MANHATTAN (CN) - A Columbia University professor and Bronx prosecutor took the stand Monday against Operation Clean Halls, New York City police stop-and-frisk operations in apartment buildings.
Three federal lawsuits seek court intervention to make the NYPD curb racial profiling in stopping and questioning suspects.
The final lawsuit, Ligon v. City of New York, convened Monday for arguments on a preliminary injunction that would impose court oversight overs police stops of private housing residents and their guests for alleged trespass.
All three cases were assigned to U.S. District Judge Shira Scheindlin, who has written many strongly worded opinions on constitutional concerns about stop-and-frisk policies.
Jeanean Ligon, 40, filed her case in March, claiming the Clean Halls program created a state of "siege" in her building.
Ligon said she sent her 17-year-old son, J.G., out for ketchup in August 2011, then found he had been detained by four unidentified officers.
Ligon says she was "[t]errified that J.G. was injured or dead" when an officer buzzed her intercom to have her identify him downstairs. She says she "collapsed and began weeping" when she saw him surrounded.
The New York Civil Liberties Union's Christopher Dunn spoke Monday for Ligon and her co-plaintiffs about the program's "growing controversy."
While Clean Halls has existed for more than 20 years, the NYPD has no documentation showing how it sprang into existence, Dunn said.
The lawyer said that the city turned over a May 2012 "Atlantic" magazine article about Clean Halls, but claimed it found no documents outlining criteria for enrollment or announcing the launch of the program. The only signs of the program are those tacked onto buildings, warning against trespassing, Dunn said.
His first witness, Columbia Professor Jeffrey Fagan, examined the NYPD's data on Clean Halls-related stops, concluding that more than 60 percent appeared unjustified.
After each stop, police must fill out two-sided forms, known as UF-250s, with demographic and other information.
The professor described his analysis of these forms as "extremely uncomplicated."
"It was basically counting and sorting," Fagan said.
Of the more than 15,000 trespass stops, Fagan said, he focused on the 1,857 that took place outdoors close to buildings enrolled in Clean Halls.
Of that subset, Fagan said, more than half justified stops on the basis of "furtive movements" and "keyless entry," categories that he considered vague.
"It's not very clear at all that there's any basis for attributing 'furtive movements' to trespassing," he said.
City attorney Brenda Cooke sought to undermine his data on cross-examination.
She claimed that Fagan ignored the other side of the form, where officers wrote that many of these stops took place in high-crime areas.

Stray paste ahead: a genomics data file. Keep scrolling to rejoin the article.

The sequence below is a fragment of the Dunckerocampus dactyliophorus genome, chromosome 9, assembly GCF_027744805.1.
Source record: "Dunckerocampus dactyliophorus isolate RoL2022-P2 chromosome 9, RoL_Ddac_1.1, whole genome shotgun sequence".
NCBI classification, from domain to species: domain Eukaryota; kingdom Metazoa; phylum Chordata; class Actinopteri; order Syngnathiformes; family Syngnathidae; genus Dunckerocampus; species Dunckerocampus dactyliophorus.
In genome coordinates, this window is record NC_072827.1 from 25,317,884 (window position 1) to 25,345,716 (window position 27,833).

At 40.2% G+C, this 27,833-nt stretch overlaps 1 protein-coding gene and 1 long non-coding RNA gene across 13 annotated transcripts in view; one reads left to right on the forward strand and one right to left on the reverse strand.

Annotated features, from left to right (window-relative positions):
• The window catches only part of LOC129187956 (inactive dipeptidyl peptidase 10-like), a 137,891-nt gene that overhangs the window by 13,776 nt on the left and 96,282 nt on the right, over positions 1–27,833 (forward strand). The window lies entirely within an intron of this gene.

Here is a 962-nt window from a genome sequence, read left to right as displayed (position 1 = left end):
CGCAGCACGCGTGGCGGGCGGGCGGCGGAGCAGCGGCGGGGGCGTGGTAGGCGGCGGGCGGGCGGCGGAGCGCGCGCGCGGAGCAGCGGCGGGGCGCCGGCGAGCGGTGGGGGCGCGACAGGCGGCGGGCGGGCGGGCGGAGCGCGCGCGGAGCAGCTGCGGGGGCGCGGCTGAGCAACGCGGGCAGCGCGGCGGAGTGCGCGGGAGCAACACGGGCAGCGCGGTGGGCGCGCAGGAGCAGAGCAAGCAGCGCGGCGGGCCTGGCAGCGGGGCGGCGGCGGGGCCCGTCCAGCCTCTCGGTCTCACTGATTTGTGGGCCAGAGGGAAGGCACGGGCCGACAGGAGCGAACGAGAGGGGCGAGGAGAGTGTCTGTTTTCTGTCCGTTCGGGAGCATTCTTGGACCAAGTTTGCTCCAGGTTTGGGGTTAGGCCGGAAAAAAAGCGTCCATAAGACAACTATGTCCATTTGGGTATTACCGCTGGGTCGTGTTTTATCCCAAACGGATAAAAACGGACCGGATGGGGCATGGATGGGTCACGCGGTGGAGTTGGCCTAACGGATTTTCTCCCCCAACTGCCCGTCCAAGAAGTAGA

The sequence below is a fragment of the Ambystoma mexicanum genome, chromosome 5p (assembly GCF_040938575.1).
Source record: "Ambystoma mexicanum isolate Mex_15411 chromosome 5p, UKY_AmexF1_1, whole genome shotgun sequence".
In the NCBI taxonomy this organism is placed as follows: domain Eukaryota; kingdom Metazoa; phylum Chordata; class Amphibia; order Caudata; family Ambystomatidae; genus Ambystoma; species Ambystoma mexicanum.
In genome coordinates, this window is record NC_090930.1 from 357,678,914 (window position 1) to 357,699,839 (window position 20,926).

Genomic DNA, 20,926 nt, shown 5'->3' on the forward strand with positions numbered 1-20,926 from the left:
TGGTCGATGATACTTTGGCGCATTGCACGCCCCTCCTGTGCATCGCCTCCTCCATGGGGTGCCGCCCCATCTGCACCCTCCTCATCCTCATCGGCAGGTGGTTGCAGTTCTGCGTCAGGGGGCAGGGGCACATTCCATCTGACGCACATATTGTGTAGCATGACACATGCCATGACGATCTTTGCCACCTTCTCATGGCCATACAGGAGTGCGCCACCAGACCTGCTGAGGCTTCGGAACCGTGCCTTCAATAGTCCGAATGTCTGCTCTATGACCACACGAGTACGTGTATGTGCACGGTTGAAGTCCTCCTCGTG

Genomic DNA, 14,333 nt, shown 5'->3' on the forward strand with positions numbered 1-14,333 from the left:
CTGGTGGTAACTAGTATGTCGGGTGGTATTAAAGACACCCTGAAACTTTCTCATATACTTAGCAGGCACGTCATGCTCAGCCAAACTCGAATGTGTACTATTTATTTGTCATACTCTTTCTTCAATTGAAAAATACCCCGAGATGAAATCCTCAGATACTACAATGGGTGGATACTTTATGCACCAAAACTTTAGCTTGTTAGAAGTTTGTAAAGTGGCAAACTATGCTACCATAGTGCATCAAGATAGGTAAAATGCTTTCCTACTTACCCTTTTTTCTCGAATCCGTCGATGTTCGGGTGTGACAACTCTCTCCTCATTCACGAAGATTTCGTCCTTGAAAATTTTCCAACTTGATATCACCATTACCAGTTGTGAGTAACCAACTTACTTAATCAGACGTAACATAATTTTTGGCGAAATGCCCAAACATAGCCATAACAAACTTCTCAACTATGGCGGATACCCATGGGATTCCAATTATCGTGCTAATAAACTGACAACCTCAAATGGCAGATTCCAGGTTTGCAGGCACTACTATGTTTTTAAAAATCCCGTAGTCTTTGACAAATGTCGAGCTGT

Fagan replied that his study disregarded this side of the form because "we did not believe that they would contain information that would be relevant."
Many of the "keyless entry" cases that Fagan counted were more alarming than his analysis indicated, Cooke said.
She read one description that stated: "Ongoing investigation, e.g. robbery patterns."
Fagan said that was an isolated case.
Another description stated: "Defendant is known not to live at location."
Fagan asked: "Why can't the person who doesn't live at that address not be visiting someone who lives at that address?"
After the professor stepped down, a Bronx prosecutor testified against the program.
A bespectacled older woman in a conservative red suit, Jeannette Rucker served as bureau chief for the Bronx District Attorney's Office's arraignments office, a post she calls its "central nervous system," since 2007.
Rucker described herself as hardened by decades of work for the department, previously as deputy chief.
"Twenty-one long years," she harrumphed.
Though the Clean Halls program lasted nearly as long as her tenure, she testified that she had her first doubts about the program in 2007, when judges started dismissing trespassing cases in droves.
"Like most DAs, I took it with a grain of salt," Rucker said, referring to the dismissals.
In rapid-fire delivery, she said that the trend persisted for 4 years, until she had a law school intern investigate Clean Halls trespass stops.
"I found we were dead wrong," she said. "We had to clean up our act."
In February 2011, she said, she met with Kerry Sweet, deputy inspector of the NYPD's Legal Bureau, and arranged for a meeting this June with district attorneys offices for all five boroughs.
"We call them the Five Families," Rucker said.
She said none of the departments formally responded to her concerns, but individual officers replied to a letter she drafted outlining how she viewed the problem.
In July, she made headlines for announcing that her bureau would no longer handle trespassing cases with supporting depositions and would interview the officers directly.
Monday's hearings closed before the end of her direct examination, and she will face questioning by city attorneys today.